Social Security Expands Online Services - In a brief but notable announcement this week, the Social Security Administration has expanded the services available for those who have set up their online account. Clients can now receive instant benefit verification letters (useful for those who need it as income verification for a loan), a history of payments that have been received, and see their entire earnings record online, in addition to completing useful administrative tasks like changing their address of record or starting/changing their direct deposit information. If your clients aren't already using the online Social Security website, you might consider taking your clients through the online sign-up process yourself, which can be done easily in the planner's office in just a few minutes.
Annuitizing Assets: Now or Later - On his blog, Wade Pfau shares some thoughts about the factors that would impact whether a client who has decided on partial annuitization should do so sooner or later. Factors in favor of waiting include the fact that the payout rate itself increases with age (which means it takes fewer dollars to generate the same target income), and that as the payouts grow larger, so too does the mortality credit upside for a client who outlives life expectancy (even if just by a few years). Of course, delaying also maintains flexibility of assets themselves, and reduces how long the annuitant is exposed to the credit risk of the annuity provider. Factors that favor buying sooner include a simplification of the retirement income process, hedging against a future risk of cognitive decline, and reducing market exposure and ongoing sequence risk. Notably, Pfau points out that waiting for interest rates to rise may not be as helpful as many think, in part because, as noted previously on this blog as well, rising rates may cause losses in the rest of the portfolio, which means even if the annuity pays out more in the future with higher rates the client may have less money to invest!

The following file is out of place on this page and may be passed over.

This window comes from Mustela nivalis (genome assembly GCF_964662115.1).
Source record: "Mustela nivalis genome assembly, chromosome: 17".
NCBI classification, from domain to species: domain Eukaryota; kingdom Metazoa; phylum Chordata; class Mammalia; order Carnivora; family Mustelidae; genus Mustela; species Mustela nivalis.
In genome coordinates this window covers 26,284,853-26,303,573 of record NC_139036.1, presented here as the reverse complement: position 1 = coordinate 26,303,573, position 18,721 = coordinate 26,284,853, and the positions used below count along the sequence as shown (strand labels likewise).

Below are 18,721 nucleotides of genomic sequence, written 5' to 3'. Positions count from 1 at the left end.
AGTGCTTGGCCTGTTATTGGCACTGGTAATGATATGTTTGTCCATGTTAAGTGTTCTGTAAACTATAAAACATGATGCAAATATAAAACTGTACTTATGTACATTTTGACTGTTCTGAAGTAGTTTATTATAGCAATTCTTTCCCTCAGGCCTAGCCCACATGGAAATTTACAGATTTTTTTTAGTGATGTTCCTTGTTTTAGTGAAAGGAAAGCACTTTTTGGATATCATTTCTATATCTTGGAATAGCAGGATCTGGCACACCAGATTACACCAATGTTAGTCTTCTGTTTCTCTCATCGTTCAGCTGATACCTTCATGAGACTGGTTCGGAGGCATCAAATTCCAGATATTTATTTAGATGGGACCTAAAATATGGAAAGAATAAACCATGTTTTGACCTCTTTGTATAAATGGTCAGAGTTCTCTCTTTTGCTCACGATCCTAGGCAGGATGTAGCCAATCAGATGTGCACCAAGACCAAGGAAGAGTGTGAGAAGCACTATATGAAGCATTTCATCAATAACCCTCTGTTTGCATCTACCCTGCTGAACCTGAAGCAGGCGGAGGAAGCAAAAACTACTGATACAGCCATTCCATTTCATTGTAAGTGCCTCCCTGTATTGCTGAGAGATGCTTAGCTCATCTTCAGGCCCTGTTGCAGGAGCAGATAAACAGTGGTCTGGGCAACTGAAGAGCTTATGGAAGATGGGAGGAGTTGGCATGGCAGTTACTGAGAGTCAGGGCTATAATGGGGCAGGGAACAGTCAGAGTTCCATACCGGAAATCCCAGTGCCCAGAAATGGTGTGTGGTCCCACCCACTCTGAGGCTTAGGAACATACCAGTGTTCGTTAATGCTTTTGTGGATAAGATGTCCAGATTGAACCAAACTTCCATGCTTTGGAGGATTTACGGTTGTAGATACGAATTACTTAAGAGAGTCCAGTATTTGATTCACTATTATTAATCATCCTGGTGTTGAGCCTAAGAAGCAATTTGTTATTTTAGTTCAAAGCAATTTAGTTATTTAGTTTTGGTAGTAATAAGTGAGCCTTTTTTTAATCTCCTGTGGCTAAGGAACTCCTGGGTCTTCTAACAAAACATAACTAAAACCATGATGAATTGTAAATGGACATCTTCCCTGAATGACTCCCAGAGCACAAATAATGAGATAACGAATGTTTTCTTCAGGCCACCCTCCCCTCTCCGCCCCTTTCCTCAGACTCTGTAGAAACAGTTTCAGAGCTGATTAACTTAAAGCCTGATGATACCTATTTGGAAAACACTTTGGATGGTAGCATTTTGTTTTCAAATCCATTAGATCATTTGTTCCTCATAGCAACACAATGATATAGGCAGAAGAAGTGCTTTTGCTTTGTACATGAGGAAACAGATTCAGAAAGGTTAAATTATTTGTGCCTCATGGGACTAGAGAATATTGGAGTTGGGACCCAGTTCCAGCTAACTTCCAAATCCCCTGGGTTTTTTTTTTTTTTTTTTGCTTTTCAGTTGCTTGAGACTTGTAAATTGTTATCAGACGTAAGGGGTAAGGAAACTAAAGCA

Tax Deal a Game Changer for Estate Planning - This article by Martin Shenkman on the Financial Planning magazine website makes the point that the fiscal cliff legislation may be more of a game changer than we've acknowledged, especially in the area of the estate tax. In a world where there's now a permanent $5 million exemption, and it's indexed for inflation, and it's portable, the landscape for estate planning in the future is drastically different. And it's not just about the new estate tax rules; for instance, the higher income tax rates mean the income tax ramifications of estate planning may take on a greater role. Trusts that were created in 2012 to handle gifting strategies (in anticipation of a potential lapse of the exemption back to $1M) will also complicate the matter for many going forward, both for estate tax consequences, and also in terms of portfolio income and harvesting capital gains or losses, given that many such trusts were structured as grantor trusts. Charitable remainder trusts may become more popular as a capital gains deferral strategy, given higher top capital gains tax rates. The use of life insurance may also shift; for instance, Shenkman notes that life insurance inside retirement plans has income tax deferrals but estate tax disadvantages, but may now become more popular as the estate tax is off the table for so many clients. From the direct estate planning perspective, it's also notable that splitting title to assets to equalize estates is no longer necessary for most clients (due to portability), and bypass trusts are far less relevant for all but the wealthiest of clients. The bottom line - the estate planning landscape is going to undergo a big shift going forward, and it might not be a bad idea to review existing estate planning documents for clients, either.